Please find below some questions you may like to think about before the meeting tomorrow. Spoiler alert! The questions reveal details about the book so make sure you have finished it before reading these through.
1.How does Capote build suspense despite the fact that readers know the ultimate outcome from the beginning of In Cold Blood?
2.In what ways is In Cold Blood like a fiction novel? How does Capote report the facts and allow different voices to speak without using a journalistic style?
3.In Cold Blood starts with details about the Clutter family's last day alive. Did any of the details particularly stick out to you? Did Capote make you feel attached to the family by sharing these details?
4.Were there any other characters you empathized with because of small details Capote wrote about them? Bobby Rupp? Alvin Dewey?
5.Why do you think Capote split the narrative into three sections? Why do you think he did not describe how the murders happened until Dick and Perry were caught and gave their confessions?
6.Did you feel sympathy for Dick or Perry at any point?
7.How did Capote humanize the killers? Were you surprised by how likable they could seem despite the brutality of their crime and unremoresefulness to the end?
8.Capote seems to paint Perry in a more sympathetic light than Dick. He seems sensitive and even kind at points; however, by the end you find out that Perry committed all four murders. Did that surprise you? Did you sympathize with Dick more than Perry at any point? Or did you not buy any of the kind characterizations?
9.Do you think Dick and Perry were sane? Did the psychiatric analysis of them and descriptions of other cold blooded killers surprise you? Scare you? Make you think differently about violent crime or the death penalty?
10.Rate In Cold Blood by Truman Capote on a scale of one to five.
Thanks to the News & Observer posting the Wonderland Book Club in their “Triangle Reads” section, our Meetup group’s numbers have swelled from a hundred members to over 150. I can easily see why. Since its inception, Wonderland has been about getting members to read books they wouldn’t normally read. And more recently, Wonderland features the actual authors of the books we’re reading each month. We’re a very warm, accepting group—you don’t need to be a member of the North Carolina Writers’ Network to join (although that would be nice!), nor do you need to be working on your next novel. But I think the number one reason we’re growing is because we’re easy to join and easy to find on the internet. Through a web connection and a physical event, Meetup brings folks together who share a common interest. In fact, if I hadn’t made Wonderland a Meetup group six years ago, we’d be dead by now. Most book clubs that aren’t library or bookstore-related form from friendships, neighborhoods or clubs—there’s no county-wide book club directory and you need to be “in the know” to be invited. That’s what’s so neat about Wonderland Book Club: newcomers to the Triangle love it, it’s free and there’s no special code or association to join the fun!
So what do our guest authors discuss for two hours from 10 a.m. to noon? Usually the first hour is taken up with the book discussion, the author reads a few passages and then in the last hour the floor is opened for the story behind the book. How was this book published and marketed? How long did the author take to write the book? Did the plot or characters come first? And the questions continue when we take the author to lunch.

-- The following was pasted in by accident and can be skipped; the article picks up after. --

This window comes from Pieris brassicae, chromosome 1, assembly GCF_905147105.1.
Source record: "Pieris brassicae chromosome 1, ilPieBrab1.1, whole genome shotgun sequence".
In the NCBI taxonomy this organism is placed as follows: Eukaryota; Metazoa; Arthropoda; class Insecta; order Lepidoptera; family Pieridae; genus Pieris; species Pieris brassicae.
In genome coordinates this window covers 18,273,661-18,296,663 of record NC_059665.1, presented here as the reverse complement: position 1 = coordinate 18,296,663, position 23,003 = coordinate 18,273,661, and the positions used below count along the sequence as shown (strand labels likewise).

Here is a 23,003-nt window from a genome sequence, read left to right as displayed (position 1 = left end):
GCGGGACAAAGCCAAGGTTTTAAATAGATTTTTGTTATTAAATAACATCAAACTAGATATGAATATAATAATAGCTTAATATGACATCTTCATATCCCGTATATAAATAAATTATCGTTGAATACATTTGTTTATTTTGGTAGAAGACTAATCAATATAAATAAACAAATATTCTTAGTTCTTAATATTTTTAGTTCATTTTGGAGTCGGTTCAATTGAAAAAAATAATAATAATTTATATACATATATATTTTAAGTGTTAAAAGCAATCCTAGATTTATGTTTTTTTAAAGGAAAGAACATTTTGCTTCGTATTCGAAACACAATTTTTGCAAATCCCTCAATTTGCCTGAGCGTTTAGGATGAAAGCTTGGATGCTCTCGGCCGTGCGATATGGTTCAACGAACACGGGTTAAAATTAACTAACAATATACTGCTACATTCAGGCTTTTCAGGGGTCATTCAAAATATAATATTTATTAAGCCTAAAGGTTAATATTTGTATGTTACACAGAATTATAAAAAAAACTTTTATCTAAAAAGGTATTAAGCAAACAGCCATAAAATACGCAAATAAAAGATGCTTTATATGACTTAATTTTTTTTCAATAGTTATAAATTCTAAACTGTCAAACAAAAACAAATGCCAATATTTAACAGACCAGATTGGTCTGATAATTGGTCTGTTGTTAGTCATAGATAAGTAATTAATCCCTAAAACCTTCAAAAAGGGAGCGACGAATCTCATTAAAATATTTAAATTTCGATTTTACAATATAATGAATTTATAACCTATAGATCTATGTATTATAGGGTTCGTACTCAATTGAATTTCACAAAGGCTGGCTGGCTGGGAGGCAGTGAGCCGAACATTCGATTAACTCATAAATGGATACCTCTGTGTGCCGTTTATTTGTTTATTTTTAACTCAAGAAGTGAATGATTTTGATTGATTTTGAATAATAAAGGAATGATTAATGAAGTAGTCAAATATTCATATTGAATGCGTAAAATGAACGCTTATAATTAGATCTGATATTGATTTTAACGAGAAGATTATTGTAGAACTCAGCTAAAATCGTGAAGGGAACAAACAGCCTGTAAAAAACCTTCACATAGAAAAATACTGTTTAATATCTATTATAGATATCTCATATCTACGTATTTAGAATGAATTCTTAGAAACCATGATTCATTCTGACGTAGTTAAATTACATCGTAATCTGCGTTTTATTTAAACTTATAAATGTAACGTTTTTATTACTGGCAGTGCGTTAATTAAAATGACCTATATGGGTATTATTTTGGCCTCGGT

Want to join? It’s easy! Sign up as a free member at http://meetup.com/wonderlandbookclub so you know the details of our next meeting. We typically meet the last Friday of every month from 10 am to noon at the Center for Excellence, 3803‐B Computer Dr. Ste. 106 Raleigh, NC 27609. And if you don’t sign up beforehand, we want you to come anyway. I promise you our veteran members don’t bite and we love seeing new folks.
Published authors! Interested in being our guest in 2017? Email Alice at firstname.lastname@example.org. All of our spots are now filled for 2016, but if you'd like to be considered for 2017 here are some recommendations:
1) Come out to visit us at Wonderland Book Club! Get to know us--Wonderland member authors are more likely to be featured authors and you'll know right away if you're a good fit for us.
2) Send me an email telling me about yourself--make it interesting! I may then ask you for a review copy of your book for consideration--please note: not all books are a good fit for our club. Let me know if you're a member of the NC Writers' Network (NCWN). Membership in NCWN is NOT a requirement for being a featured author, however--we want to know how you found out about us.
There is no honorarium for featured authors, but you'll be treated to a yummy Italian lunch and will get strong social media exposure. For more tips about being a featured author, please read this post.
The Wonderland Book Club is sponsored by the North Carolina Writers' Network (NCWN) www.ncwriters.org
Wonderland Book Club 2016 Schedule
All Meetings are held at the Center for Excellence Fridays from 10am-noon (all last Friday, except in Nov & Dec)
Jan 29 Barbara Claypole White, The Perfect Son
Feb 26 Brett Blair, From Autopilot to Authenticity
March 25 Carrie Knowles, Ashoan's Rug
April 29 Alice Osborn, Heroes without Capes
May 27 Elaine Taylor, Karma, Deception and A Pair Of Red Ferraris
June 24 Sonia Usatch-Kuhn, Regarding My Son
July 29 Steve Benkin, Religion: Been There, Done That
Aug 26 James Maxey, Greatshadow
Sept 23 Nancy Young, TBA
Oct 28 Leslie Tall Manning, GAGA
Nov 18 Patrick McClafferty, TBA
Dec 18 Joe Mills—poetry book, Exit, Pursued By a Bear